3 STEPS TO FIND YOUR VOICE (AND THE REAL YOU, ALONG THE WAY)
“The only thing you have that nobody else has, is you. Your voice, your mind, your story, your vision.”
When I began writing for myself, I struggled so hard to find my voice.
The typical insecurities tormented this novice creative every time she braved the harsh glare of the empty digital canvas.
What do I want to say?
Do I even have any value to add?
Will anybody care?
I strongly suspected not.
When I did write, it was in battle against my smack-talking mean girl.
At this point, I was just trying to keep my self-worth in tact — let alone write freely or, God forbid, enjoy the process of creating.
If you’re a creator (of any kind) who is battling these familiar foes and feel frustrated or confused about where and how to discover your own voice, I come with hopeful news:
There is a way to connect with your authentic truth and bring it forth creatively.
In fact, I’m now guiding women to be, live, act, speak and create from their authentic truth — to find their own voice.
Firstly, it’s a process of self-discovery.
Secondly, it’s about having a mindset that can beat the feisty internal assassins, who, if untamed, will spook your True Self back into hiding before she’s coughed up her first sentence.
Be fascinated in who you are
To find your voice, you’ve got to become insatiably curious about who you are.
What topics or people turn you on?
What pulls on your heartstrings?
What erupts that urgent sense of injustice in you?
What stories or experiences make you feel so freaking alive?
Finding your voice requires exactly that — discovering and then excavating the essence that lives in you: in your interests, your inclination and your innate desires.
A common misunderstanding is that we need to create our voice, but we don’t. We learn to draw it out, inch by inch, just by being present to and interested in ourselves.
If you tune in and pay close attention to yourself, you will awaken to a perspective and a message that is unmistakably yours to express.
Tips to become re-fascinated in you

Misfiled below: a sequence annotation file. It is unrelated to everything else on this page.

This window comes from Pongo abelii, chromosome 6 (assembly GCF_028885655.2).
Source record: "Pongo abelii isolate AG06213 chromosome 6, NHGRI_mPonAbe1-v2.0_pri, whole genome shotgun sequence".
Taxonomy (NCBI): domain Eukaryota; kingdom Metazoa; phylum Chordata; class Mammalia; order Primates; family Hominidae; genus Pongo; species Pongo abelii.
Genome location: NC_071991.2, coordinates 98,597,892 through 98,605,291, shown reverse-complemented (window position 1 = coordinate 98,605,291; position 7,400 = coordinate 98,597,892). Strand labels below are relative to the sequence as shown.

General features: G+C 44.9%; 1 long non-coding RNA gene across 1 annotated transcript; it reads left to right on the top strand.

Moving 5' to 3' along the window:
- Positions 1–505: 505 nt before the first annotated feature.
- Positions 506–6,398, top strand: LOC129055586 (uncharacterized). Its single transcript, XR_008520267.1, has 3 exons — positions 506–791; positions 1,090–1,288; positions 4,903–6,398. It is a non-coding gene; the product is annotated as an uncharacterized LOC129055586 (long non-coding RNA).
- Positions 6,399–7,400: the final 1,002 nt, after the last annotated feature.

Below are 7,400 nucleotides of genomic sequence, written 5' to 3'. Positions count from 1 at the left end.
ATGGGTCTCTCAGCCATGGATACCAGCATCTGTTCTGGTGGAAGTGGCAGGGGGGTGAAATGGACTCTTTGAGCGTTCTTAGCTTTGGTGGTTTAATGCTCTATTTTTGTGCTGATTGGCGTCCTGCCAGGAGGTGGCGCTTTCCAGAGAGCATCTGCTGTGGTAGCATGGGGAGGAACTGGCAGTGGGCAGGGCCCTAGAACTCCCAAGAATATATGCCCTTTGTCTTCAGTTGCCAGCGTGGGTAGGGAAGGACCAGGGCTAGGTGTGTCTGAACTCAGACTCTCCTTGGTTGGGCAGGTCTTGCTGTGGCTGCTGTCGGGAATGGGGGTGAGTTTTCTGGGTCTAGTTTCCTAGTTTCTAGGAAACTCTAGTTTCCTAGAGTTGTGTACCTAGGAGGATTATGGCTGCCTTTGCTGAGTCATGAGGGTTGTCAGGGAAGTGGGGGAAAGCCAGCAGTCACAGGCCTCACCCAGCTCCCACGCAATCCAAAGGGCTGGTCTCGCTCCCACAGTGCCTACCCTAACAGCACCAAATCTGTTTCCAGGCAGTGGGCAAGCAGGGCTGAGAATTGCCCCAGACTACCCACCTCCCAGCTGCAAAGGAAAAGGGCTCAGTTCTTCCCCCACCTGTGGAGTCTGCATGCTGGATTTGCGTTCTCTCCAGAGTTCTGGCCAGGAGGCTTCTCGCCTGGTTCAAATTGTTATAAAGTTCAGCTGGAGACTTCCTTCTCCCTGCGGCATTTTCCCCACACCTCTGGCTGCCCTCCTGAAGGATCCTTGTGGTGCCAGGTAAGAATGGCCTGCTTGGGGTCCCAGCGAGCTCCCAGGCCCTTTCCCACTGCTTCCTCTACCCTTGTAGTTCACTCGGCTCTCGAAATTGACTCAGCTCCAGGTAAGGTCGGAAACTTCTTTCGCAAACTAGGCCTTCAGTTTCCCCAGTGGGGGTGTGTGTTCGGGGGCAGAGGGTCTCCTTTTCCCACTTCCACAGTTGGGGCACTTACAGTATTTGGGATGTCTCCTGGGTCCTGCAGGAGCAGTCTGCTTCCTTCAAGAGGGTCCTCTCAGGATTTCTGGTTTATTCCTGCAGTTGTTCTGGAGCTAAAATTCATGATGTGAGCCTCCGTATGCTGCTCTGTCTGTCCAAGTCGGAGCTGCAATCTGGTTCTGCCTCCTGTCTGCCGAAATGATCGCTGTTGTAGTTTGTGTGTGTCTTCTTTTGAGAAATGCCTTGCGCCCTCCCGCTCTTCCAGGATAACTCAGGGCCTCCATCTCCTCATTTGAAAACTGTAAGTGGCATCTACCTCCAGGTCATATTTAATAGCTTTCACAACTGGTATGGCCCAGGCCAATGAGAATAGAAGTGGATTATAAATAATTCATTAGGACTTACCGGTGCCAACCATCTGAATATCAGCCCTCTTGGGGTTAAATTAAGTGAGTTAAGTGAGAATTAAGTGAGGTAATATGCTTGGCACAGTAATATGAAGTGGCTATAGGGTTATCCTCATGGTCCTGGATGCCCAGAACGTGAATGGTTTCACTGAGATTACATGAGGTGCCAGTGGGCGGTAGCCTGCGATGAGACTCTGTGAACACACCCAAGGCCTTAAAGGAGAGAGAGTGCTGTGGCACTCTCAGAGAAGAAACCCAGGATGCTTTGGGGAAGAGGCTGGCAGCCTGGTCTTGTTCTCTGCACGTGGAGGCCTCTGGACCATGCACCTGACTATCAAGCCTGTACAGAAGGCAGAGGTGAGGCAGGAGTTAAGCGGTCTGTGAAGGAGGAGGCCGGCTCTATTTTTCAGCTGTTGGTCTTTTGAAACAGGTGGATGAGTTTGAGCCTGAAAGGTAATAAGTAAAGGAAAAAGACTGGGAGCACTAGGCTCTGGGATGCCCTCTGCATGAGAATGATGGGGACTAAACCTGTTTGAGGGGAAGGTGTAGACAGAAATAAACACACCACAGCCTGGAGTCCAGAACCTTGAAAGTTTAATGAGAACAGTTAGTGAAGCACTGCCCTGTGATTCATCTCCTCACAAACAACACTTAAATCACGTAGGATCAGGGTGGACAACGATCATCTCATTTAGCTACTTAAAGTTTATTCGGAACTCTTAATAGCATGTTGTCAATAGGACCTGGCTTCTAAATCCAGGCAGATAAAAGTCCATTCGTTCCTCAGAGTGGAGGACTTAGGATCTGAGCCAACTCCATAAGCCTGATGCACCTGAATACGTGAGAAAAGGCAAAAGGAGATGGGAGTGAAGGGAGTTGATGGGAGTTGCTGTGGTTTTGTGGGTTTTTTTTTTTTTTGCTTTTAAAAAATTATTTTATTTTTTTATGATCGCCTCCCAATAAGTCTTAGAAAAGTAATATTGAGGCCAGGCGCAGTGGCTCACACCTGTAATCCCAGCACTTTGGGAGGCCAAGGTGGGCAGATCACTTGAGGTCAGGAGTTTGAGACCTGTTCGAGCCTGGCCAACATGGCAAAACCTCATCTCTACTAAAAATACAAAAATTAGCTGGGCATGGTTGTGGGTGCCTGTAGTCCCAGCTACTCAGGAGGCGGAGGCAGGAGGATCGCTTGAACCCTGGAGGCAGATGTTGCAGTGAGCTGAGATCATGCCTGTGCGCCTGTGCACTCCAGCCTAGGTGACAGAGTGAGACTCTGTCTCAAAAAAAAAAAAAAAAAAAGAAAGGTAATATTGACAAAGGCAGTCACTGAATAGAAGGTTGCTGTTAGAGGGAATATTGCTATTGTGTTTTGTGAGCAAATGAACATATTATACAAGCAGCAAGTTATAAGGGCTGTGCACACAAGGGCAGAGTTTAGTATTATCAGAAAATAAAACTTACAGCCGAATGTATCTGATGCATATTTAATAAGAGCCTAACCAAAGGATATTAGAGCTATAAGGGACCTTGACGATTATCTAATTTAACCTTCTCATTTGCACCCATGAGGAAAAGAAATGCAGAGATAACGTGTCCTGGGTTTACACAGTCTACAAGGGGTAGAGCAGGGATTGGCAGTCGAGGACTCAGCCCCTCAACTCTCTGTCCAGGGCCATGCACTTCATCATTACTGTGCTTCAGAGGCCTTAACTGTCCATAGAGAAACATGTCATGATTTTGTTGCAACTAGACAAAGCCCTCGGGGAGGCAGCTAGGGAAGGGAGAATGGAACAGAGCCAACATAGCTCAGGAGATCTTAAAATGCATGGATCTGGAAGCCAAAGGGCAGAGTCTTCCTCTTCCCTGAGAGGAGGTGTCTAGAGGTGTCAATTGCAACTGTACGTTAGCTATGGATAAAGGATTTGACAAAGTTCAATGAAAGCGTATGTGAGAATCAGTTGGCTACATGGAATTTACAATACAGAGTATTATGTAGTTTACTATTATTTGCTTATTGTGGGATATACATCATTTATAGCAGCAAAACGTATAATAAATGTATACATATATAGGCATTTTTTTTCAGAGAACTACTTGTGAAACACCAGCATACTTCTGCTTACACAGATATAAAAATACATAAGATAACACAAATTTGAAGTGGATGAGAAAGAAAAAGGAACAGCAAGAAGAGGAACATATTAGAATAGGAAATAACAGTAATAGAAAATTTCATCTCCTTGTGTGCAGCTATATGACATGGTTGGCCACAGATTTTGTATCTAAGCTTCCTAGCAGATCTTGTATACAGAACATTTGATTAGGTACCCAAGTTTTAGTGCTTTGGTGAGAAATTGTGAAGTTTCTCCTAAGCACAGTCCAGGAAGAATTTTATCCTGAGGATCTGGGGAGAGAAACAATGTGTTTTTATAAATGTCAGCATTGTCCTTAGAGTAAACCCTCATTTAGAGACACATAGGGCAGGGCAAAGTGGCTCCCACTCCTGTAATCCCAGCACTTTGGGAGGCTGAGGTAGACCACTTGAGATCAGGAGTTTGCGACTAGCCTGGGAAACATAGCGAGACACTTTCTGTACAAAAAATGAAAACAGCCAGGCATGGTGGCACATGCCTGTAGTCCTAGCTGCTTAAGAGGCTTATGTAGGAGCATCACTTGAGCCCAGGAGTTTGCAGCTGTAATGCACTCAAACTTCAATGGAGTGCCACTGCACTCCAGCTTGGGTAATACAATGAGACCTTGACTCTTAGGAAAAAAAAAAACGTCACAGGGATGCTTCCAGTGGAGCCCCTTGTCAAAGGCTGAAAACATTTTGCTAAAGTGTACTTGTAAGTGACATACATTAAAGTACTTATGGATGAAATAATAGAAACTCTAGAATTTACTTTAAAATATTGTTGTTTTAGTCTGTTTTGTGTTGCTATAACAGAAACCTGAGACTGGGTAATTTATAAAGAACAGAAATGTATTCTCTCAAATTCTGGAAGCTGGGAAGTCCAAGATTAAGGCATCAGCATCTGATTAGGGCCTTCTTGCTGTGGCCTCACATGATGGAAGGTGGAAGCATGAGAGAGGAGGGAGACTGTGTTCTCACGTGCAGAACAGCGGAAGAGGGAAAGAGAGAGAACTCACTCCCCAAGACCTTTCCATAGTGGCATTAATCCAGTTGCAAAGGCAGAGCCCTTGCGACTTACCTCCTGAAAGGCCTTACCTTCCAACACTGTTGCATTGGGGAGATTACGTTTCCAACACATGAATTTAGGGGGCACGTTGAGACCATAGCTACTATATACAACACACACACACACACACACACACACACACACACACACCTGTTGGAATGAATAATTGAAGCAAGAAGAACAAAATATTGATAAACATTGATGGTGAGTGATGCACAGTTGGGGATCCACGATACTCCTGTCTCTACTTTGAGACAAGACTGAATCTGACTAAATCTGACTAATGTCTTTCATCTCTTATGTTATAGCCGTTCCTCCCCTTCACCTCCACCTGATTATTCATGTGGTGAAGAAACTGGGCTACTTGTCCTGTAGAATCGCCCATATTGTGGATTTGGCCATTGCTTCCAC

- What captivates you? Do you have any repetitive thoughts or desires?
- What frustrates you? What gives you hope?
- What do you have random inspirations about?
Find your through-line
Our through-line is the common (usually unconscious) theme that is present in all of our choices and our creative work. It’s what drives you. And in order to fully develop your unique voice, you have to understand what drives you.
Identifying your through-line will help you distil your why and your message right down. I recently discovered mine and it has been game changing.
Here’s how it happened: three months back I decided to trawl through my old blog posts. My intention was mostly procrastination and so I anticipated zero revelations. To my total surprise, each post shared one undeniable common theme. You guessed it: discovering your own voice.
Tips to help identify your through-thread
- Keep a journal or diary
Flick back through it every couple of months, and with a highlighter, note common, recurring themes. They’re clues.
- Remember your three favourite conversations of all time
Who were you taking to? What were you talking about?
- Get a friend to mock interview you or do it in private
This will force you to tell your story. The language and events you choose to communicate will help you to identify important patterns and themes.
Take action and be patient
If you practice the above two techniques regularly, a lot of fog that lingers around your ‘why’ and your message will start to lift. Developing your magnificent voice necessitates more than self-understanding. We also need to share ourselves consistently (before we think we’ve got it all figured out!).
Please remember that anybody who has developed their voice and style to a level you admire has waded through the very same insecurities as you and I. Their focus has drifted and their enthusiasm totally conked out. So keep writing, speaking, risking, sharing and taking action. And be patient with the meandering process of stumbling into your unique voice.